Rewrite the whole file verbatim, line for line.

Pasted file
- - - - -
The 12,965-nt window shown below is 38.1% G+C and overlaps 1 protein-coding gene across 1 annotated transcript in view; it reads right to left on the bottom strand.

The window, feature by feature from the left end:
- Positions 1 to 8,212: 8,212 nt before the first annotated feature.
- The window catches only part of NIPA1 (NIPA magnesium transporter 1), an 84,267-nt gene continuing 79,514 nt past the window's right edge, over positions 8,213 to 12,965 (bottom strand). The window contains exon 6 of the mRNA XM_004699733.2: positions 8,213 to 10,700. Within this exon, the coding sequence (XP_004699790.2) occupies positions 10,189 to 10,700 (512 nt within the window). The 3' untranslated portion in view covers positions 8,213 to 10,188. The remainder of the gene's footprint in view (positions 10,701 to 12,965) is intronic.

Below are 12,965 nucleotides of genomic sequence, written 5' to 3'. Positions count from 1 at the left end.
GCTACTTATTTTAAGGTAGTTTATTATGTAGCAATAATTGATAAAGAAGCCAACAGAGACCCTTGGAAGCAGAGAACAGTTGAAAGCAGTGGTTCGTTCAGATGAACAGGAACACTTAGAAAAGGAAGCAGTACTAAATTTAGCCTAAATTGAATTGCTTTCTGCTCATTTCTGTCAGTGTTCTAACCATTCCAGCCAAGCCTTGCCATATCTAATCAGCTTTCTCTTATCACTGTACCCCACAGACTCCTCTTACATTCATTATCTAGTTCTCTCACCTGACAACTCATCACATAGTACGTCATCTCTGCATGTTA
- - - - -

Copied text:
The 12,965-nt window shown below is 38.1% G+C and overlaps 1 protein-coding gene across 1 annotated transcript in view; it reads right to left on the bottom strand.

The window, feature by feature from the left end:
- Positions 1 to 8,212: 8,212 nt before the first annotated feature.
- The window catches only part of NIPA1 (NIPA magnesium transporter 1), an 84,267-nt gene continuing 79,514 nt past the window's right edge, over positions 8,213 to 12,965 (bottom strand). The window contains exon 6 of the mRNA XM_004699733.2: positions 8,213 to 10,700. Within this exon, the coding sequence (XP_004699790.2) occupies positions 10,189 to 10,700 (512 nt within the window). The 3' untranslated portion in view covers positions 8,213 to 10,188. The remainder of the gene's footprint in view (positions 10,701 to 12,965) is intronic.

Below are 12,965 nucleotides of genomic sequence, written 5' to 3'. Positions count from 1 at the left end.
GCTACTTATTTTAAGGTAGTTTATTATGTAGCAATAATTGATAAAGAAGCCAACAGAGACCCTTGGAAGCAGAGAACAGTTGAAAGCAGTGGTTCGTTCAGATGAACAGGAACACTTAGAAAAGGAAGCAGTACTAAATTTAGCCTAAATTGAATTGCTTTCTGCTCATTTCTGTCAGTGTTCTAACCATTCCAGCCAAGCCTTGCCATATCTAATCAGCTTTCTCTTATCACTGTACCCCACAGACTCCTCTTACATTCATTATCTAGTTCTCTCACCTGACAACTCATCACATAGTACGTCATCTCTGCATGTTA